Pexas, Fracking, Hacking, and Dick Cheney's Heart

Worth Listening To: This American Life, Sunday 6pm


If you missed "This American Life" about Pennsylvania fracking, the role of Penn State, and the hardball that industry plays with local government, the show will be replayed on WDUQ 90.5 at 7pm Sunday. (Listen online here: http://www.essentialpublicradio.org/listen )

Best Line: Pennsylvania is becoming Texas. Texsylvania? Pexas? (NTTAWWT)

While the content of the show is significant and worthy, it's also a refreshing reminder of the public service that the media and journalism was is supposed to play in American civil society. Remarkable that it comes from NPR and not commercial radio, isn't it?

Murdoch's Hacking, Democracy, and Atom Bombs


Rupert Murdoch's London newspaper has been found violating journalistic ethics (and the criminal code) by hacking cellphone voice mail functions.The trenchant point, it seems to me, is that in an information economy, hacking information is economic theft; it's playing with the currency. It's a major issue in the digital shift.

Slightly OT: We now process American elections through digital systems. The person who wins the big election gets the nuclear button. Presidents have been chosen based on Florida elections, and there's a guy in Florida who keeps hacking Florida election servers.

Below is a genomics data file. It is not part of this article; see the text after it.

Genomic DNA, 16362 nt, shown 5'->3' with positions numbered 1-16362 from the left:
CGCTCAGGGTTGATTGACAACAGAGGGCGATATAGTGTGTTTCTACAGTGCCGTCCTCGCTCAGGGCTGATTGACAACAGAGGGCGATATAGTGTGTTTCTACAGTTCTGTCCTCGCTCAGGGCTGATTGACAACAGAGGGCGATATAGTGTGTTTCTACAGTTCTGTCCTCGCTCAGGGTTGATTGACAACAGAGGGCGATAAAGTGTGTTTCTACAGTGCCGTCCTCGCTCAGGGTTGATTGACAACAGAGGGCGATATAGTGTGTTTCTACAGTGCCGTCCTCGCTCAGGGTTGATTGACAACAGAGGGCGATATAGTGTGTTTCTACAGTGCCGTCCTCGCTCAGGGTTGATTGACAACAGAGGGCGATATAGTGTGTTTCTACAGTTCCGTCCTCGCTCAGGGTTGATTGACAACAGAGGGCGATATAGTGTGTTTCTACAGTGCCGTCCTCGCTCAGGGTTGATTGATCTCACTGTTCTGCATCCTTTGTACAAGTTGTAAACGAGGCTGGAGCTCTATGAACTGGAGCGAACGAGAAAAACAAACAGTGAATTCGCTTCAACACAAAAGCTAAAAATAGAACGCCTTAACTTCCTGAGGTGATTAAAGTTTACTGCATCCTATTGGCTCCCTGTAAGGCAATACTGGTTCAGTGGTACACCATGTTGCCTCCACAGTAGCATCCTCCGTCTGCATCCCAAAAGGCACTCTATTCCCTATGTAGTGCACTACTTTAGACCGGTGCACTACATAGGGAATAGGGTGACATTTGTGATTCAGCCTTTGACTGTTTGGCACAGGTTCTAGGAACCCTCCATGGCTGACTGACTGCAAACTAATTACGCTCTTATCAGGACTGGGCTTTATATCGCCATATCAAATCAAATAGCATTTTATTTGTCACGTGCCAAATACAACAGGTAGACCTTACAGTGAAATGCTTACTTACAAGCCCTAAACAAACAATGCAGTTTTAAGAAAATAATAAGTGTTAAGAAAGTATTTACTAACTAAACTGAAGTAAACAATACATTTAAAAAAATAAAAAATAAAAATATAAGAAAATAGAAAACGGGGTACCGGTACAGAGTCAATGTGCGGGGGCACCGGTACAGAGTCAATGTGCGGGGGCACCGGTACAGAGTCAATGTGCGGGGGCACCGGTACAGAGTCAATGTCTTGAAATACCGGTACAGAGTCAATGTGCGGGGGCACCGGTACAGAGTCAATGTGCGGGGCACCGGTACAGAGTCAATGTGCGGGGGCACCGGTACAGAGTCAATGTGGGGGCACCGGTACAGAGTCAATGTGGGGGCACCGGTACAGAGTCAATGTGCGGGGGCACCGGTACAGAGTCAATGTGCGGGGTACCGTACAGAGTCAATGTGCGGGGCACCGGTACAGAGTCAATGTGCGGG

At the root of it all, it's still all Greek: at one time, media organizations (the fourth estate) were obligated to render a service by informing the polis.


Dick Cheney, Wall Street Journal, and the progress of American health care

Dick Cheney does have a heart, and American progress in medical care seems to him, on consideration, to be a good thing. (see article)

Saying, "Dick Cheney has a heart" is a counter-intuitive assertion, and here's another one: it's good to spend money on health care.

Some wags say, It's a crisis! Look at all the money we're spending on health care! I say, spend more money on keeping me alive. Isn't it a sign of a civilized country that we spend (invest) in the quality of our citizen's physical lives? What else might displace that as a priority?

(We do recognize that spending money on medicine is not the same as investing in demonstrated metrics of improvement, but the question of efficiency is constant at any funding rate.)

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